Marketing automation has fundamentally changed the way marketers do business. To be able to schedule cross-channel campaigns that deliver on time and on target frees up a lot of opportunity for marketers to focus on things like strategy, creative, and feedback loops. Campaigns run with fewer resources, still generating and nurturing leads. But unlike the flawless “set it and forget it” reliability of, say, a crock pot, automation has its risks.
As marketers had to double-down on creative solutions during the pandemic, change has been happening behind the scenes. Whether it’s doing away with cookies or the recent news that Nielsen’s audience measurement tools are being applied to Twitter’s video content, data use is shifting, always.
Coming off of the holiday season, retailers have an opportunity to look back at what worked – and what didn’t – and refine their plans for the new year. And while the holiday retail spike can provide a lot of insight, it’s important to look at the broader view to understand the entire year. Our CEO Michael Caccavale and I took a look at eMarketer’s consumer behavior roundup and discussed some fundamental considerations that marketers simply cannot overlook any time of the year.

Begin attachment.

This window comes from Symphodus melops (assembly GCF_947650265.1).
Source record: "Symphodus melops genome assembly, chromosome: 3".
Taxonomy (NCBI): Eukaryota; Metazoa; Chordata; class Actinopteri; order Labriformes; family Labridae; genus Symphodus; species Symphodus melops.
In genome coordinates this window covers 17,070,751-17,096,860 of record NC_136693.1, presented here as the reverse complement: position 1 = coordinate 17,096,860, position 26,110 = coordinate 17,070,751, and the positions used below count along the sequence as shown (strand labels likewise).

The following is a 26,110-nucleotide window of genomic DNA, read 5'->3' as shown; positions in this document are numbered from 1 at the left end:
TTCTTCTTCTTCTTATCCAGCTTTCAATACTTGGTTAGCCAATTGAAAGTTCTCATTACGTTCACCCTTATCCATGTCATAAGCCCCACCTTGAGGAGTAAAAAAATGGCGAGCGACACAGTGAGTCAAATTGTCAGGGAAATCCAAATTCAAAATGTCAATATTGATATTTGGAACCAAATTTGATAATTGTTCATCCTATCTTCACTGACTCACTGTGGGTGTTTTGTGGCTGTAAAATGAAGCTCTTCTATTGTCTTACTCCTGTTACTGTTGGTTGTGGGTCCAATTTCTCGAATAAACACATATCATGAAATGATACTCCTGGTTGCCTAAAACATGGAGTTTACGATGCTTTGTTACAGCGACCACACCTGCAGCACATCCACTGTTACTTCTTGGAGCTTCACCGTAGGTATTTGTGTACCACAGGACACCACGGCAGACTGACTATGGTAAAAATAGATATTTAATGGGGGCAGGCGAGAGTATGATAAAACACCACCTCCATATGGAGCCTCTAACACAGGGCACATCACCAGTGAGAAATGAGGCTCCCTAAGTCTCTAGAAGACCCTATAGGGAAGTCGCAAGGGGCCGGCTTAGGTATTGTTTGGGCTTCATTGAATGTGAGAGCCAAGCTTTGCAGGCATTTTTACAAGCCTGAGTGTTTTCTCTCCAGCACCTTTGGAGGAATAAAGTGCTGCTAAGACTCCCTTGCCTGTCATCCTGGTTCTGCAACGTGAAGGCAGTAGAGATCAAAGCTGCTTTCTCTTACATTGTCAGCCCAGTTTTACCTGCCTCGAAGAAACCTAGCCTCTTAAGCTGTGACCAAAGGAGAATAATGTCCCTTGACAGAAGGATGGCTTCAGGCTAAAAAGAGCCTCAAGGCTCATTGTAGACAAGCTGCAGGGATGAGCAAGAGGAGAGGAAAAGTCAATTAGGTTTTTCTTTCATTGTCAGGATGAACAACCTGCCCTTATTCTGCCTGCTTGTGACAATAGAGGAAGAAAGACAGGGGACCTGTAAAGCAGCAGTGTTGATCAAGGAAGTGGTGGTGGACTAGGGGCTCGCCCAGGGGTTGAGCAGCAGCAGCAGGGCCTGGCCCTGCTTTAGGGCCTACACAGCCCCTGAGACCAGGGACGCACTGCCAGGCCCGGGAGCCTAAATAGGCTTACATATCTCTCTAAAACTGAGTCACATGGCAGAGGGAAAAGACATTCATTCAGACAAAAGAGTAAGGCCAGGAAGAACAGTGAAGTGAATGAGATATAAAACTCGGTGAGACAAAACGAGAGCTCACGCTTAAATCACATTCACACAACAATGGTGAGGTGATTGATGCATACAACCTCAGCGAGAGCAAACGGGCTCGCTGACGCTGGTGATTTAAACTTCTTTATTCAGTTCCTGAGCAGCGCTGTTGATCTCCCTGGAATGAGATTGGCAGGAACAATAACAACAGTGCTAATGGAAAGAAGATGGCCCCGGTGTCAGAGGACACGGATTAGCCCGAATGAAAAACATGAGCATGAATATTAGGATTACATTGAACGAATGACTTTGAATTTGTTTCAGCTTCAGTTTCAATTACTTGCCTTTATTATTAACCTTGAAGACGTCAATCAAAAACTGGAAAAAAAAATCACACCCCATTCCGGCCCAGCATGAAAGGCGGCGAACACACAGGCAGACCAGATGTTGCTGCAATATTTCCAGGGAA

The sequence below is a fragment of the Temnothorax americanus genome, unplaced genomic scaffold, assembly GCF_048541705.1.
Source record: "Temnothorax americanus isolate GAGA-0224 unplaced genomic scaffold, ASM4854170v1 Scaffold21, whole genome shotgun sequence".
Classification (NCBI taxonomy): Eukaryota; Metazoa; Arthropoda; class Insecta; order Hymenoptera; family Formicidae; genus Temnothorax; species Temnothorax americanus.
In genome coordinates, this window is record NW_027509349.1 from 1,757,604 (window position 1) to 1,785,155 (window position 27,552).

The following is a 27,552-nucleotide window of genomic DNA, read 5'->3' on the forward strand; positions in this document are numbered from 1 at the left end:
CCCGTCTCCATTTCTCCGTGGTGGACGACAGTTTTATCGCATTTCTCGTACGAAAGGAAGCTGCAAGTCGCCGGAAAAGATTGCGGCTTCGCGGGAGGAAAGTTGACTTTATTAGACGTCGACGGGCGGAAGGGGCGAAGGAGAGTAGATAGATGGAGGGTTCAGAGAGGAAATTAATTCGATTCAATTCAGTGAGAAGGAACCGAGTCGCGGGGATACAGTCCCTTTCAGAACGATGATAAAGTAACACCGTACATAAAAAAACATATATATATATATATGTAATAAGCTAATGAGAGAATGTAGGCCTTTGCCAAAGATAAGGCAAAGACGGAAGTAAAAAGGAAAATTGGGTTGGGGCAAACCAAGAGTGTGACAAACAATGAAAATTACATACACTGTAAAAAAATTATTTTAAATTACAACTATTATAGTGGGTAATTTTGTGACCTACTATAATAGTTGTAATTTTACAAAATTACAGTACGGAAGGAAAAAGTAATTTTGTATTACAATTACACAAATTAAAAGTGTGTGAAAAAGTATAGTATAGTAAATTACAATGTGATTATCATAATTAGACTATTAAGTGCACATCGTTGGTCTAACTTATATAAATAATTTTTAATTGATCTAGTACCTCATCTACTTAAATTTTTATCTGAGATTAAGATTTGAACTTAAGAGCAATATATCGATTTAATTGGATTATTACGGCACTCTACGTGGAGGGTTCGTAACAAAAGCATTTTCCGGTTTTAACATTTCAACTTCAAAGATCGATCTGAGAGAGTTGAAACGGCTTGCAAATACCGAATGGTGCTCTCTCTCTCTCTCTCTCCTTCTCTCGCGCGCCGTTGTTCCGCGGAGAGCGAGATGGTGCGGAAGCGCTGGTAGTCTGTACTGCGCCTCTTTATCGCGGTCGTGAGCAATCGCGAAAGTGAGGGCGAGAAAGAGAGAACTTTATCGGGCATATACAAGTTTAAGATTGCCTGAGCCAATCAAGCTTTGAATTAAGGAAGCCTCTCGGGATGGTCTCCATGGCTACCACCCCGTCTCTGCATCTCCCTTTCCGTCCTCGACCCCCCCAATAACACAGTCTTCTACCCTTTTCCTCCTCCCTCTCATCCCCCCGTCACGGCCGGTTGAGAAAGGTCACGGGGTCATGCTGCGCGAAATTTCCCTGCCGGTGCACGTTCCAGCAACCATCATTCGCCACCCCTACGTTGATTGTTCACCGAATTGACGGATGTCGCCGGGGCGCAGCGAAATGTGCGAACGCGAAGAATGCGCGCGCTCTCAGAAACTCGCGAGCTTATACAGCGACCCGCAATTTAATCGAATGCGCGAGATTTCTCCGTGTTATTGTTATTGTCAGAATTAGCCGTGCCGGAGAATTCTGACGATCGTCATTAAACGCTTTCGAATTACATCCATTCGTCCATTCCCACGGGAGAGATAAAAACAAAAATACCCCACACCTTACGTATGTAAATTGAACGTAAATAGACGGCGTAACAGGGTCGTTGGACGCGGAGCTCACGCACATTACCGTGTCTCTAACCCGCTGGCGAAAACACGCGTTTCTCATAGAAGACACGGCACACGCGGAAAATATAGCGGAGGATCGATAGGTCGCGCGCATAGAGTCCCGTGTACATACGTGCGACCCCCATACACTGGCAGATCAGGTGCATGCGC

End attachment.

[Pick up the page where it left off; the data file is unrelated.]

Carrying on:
Marketing technology providers talk a big game about integration but few live up to the hype. More often than not, the addition of a new marketing technology to an existing program creates a new silo – a repository of data that does not flow freely within an organization but remains stagnant within a single piece of technology. But, much like kindergarteners, marketing technologies need to be taught to play well together and to share.
The Super Bowl hype is fully upon us, and with travel packages reaching upwards of $10,000 (and the Patriots out) let’s face it, most of us are going to catch the game on TV. And this year, more than ever, the game isn’t just about sitting around the TV with some snacks and good friends. Second – and third – screens will also join the party. So how do multiple screens play into the attention economy? It’s more than just messaging – it’s about use.
We live in a multi-channel world. Consumers not only use more than one channel to make a purchase, they often use those channels simultaneously (checking online prices in stores, watching TV while browsing on their laptops) There are many factors that affect the quality of the cross channel experience. Externally, messaging, visuals, and functionality are all critical while internally marketers need to button up things like offer optimization, attribution modeling, and analytics.